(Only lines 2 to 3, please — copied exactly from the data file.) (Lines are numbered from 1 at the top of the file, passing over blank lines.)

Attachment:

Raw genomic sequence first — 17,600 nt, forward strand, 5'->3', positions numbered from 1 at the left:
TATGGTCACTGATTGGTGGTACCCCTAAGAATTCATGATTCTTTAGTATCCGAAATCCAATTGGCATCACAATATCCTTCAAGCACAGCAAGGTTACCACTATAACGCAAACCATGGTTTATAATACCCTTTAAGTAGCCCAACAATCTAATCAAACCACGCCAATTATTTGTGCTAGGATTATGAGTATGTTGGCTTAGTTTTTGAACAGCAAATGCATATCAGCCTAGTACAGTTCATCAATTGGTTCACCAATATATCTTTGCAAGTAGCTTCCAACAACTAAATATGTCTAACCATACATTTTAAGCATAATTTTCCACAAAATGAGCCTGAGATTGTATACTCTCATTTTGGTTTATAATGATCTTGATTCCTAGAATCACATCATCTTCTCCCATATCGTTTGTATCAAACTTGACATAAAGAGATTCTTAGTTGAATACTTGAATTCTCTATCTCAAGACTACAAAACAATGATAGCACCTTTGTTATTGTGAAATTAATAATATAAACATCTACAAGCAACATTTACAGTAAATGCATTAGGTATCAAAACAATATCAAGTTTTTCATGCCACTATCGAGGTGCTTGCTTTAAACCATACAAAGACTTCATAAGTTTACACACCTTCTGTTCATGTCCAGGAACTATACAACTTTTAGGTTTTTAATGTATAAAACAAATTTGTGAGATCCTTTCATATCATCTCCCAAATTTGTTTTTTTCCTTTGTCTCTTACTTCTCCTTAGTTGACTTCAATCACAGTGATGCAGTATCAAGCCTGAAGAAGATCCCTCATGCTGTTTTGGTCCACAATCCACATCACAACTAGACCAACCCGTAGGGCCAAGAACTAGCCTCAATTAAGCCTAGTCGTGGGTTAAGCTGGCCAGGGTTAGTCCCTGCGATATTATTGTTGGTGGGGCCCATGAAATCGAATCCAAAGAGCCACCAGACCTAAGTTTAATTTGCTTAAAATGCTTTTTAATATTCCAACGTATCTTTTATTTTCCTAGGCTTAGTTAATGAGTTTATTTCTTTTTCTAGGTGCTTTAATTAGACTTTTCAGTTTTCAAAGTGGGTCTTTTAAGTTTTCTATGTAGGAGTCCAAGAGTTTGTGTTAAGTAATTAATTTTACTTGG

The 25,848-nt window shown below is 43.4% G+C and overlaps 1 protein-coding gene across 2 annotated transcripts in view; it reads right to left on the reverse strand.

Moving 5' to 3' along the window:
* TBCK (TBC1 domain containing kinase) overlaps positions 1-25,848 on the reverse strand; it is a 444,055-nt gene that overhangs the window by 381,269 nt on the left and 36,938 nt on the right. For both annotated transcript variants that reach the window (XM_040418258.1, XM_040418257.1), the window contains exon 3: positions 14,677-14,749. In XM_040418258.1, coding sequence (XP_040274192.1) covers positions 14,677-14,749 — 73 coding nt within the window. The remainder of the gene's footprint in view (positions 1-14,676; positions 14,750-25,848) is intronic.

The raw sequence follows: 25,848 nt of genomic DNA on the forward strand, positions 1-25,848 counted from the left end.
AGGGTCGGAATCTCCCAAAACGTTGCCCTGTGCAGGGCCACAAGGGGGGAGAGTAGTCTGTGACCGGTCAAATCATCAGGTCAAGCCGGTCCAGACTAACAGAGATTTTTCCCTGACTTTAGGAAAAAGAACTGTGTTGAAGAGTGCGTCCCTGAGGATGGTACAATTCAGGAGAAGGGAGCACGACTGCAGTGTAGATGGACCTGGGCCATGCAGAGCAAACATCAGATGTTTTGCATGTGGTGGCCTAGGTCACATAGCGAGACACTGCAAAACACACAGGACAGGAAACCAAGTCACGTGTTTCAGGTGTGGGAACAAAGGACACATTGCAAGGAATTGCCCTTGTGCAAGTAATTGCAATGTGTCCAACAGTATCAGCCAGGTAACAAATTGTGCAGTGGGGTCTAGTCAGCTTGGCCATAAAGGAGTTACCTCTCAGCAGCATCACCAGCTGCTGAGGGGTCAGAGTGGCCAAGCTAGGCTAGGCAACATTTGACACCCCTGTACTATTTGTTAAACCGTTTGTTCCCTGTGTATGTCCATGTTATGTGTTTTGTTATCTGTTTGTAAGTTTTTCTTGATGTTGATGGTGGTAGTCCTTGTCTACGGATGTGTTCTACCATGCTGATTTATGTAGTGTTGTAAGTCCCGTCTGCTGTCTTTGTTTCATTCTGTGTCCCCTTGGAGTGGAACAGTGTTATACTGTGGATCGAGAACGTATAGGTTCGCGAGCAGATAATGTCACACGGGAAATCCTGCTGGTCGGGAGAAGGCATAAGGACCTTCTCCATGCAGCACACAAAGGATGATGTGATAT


TATGGTCACTGATTGGTGGTACCCCTAAGAATTCATGATTCTTTAGTATCCGAAATCCAATTGGCATCACAATATCCTTCAAGCACAGCAAGGTTACCACTATAACGCAAACCATGGTTTATAATACCCTTTAAGTAGCCCAACAATCTAATCAAACCACGCCAATTATTTGTGCTAGGATTATGAGTATGTTGGCTTAGTTTTTGAACAGCAAATGCATATCAGCCTAGTACAGTTCATCAATTGGTTCACCAATATATCTTTGCAAGTAGCTTCCAACAACTAAATATGTCTAACCATACATTTTAAGCATAATTTTCCACAAAATGAGCCTGAGATTGTATACTCTCATTTTGGTTTATAATGATCTTGATTCCTAGAATCACATCATCTTCTCCCATATCGTTTGTATCAAACTTGACATAAAGAGATTCTTAGTTGAATACTTGAATTCTCTATCTCAAGACTACAAAACAATGATAGCACCTTTGTTATTGTGAAATTAATAATATAAACATCTACAAGCAACATTTACAGTAAATGCATTAGGTATCAAAACAATATCAAGTTTTTCATGCCACTATCGAGGTGCTTGCTTTAAACCATACAAAGACTTCATAAGTTTACACACCTTCTGTTCATGTCCAGGAACTATACAACTTTTAGGTTTTTAATGTATAAAACAAATTTGTGAGATCCTTTCATATCATCTCCCAAATTTGTTTTTTTCCTTTGTCTCTTACTTCTCCTTAGTTGACTTCAATCACAGTGATGCAGTATCAAGCCTGAAGAAGATCCCTCATGCTGTTTTGGTCCACAATCCACATCACAACTAGACCAACCCGTAGGGCCAAGAACTAGCCTCAATTAAGCCTAGTCGTGGGTTAAGCTGGCCAGGGTTAGTCCCTGCGATATTATTGTTGGTGGGGCCCATGAAATCGAATCCAAAGAGCCACCAGACCTAAGTTTAATTTGCTTAAAATGCTTTTTAATATTCCAACGTATCTTTTATTTTCCTAGGCTTAGTTAATGAGTTTATTTCTTTTTCTAGGTGCTTTAATTAGACTTTTCAGTTTTCAAAGTGGGTCTTTTAAGTTTTCTATGTAGGAGTCCAAGAGTTTGTGTTAAGTAATTAATTTTACTTGG

The 25,848-nt window shown below is 43.4% G+C and overlaps 1 protein-coding gene across 2 annotated transcripts in view; it reads right to left on the reverse strand.